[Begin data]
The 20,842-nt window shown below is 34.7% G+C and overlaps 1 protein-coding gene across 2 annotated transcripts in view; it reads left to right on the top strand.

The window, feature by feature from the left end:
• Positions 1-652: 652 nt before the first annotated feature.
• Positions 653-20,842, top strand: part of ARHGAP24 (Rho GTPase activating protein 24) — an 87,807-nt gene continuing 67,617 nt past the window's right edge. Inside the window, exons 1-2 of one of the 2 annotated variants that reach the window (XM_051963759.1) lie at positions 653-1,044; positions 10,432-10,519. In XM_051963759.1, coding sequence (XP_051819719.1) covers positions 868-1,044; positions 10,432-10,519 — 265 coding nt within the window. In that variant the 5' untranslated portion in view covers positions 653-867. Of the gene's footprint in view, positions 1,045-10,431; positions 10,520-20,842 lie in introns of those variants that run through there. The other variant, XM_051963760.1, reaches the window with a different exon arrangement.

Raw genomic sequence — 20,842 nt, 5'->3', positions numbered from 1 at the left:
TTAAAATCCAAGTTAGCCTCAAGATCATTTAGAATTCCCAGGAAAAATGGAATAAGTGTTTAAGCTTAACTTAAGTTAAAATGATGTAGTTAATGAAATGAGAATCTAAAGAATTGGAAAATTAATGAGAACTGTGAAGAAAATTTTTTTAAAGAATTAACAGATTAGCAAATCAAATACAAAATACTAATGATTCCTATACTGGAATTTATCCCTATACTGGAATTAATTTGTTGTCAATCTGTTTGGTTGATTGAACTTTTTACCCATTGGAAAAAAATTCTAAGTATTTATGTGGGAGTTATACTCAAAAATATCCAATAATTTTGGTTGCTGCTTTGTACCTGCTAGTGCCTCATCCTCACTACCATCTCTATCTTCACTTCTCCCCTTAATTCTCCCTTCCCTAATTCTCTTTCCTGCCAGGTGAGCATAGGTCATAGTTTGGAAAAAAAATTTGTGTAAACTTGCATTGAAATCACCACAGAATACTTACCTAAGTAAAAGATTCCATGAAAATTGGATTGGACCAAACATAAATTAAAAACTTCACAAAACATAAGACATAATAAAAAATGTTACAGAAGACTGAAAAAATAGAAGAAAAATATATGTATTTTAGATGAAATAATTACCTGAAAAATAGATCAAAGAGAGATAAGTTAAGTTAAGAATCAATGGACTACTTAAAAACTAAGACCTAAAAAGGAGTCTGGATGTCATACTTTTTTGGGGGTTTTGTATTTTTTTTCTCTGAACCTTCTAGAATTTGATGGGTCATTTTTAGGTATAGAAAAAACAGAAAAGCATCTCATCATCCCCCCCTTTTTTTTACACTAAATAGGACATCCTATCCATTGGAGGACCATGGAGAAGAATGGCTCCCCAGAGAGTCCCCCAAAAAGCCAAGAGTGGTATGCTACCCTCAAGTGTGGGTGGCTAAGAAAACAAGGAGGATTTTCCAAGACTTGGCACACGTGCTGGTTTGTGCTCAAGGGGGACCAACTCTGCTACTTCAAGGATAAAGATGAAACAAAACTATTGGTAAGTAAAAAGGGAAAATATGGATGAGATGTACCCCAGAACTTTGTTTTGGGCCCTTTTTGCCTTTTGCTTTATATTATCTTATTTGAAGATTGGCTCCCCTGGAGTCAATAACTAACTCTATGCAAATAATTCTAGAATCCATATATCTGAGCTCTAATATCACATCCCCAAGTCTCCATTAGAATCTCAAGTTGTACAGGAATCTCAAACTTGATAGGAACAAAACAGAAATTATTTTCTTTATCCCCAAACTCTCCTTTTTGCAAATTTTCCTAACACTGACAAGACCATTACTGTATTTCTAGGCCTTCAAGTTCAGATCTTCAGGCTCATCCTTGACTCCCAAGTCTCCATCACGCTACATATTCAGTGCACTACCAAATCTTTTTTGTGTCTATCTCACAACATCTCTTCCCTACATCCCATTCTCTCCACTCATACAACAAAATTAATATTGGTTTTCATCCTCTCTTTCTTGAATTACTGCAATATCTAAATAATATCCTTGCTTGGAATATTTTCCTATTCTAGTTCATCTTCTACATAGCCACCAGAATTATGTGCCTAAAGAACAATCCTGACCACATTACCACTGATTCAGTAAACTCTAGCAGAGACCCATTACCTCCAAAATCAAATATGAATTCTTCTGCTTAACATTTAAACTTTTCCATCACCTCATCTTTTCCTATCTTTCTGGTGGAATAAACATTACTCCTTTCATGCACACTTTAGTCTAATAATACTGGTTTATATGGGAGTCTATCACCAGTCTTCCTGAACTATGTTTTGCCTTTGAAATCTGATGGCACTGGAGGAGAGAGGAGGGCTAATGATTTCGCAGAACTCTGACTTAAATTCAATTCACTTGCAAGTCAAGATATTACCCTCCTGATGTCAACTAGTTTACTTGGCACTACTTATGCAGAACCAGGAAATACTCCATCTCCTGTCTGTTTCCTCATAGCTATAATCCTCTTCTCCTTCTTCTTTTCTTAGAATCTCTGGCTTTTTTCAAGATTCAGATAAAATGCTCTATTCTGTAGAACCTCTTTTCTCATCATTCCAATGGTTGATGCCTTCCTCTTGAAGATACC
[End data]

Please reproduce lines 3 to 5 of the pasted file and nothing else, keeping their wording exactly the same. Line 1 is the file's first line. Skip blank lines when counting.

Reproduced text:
• Positions 1-652: 652 nt before the first annotated feature.
• Positions 653-20,842, top strand: part of ARHGAP24 (Rho GTPase activating protein 24) — an 87,807-nt gene continuing 67,617 nt past the window's right edge. Inside the window, exons 1-2 of one of the 2 annotated variants that reach the window (XM_051963759.1) lie at positions 653-1,044; positions 10,432-10,519. In XM_051963759.1, coding sequence (XP_051819719.1) covers positions 868-1,044; positions 10,432-10,519 — 265 coding nt within the window. In that variant the 5' untranslated portion in view covers positions 653-867. Of the gene's footprint in view, positions 1,045-10,431; positions 10,520-20,842 lie in introns of those variants that run through there. The other variant, XM_051963760.1, reaches the window with a different exon arrangement.

Raw genomic sequence — 20,842 nt, 5'->3', positions numbered from 1 at the left: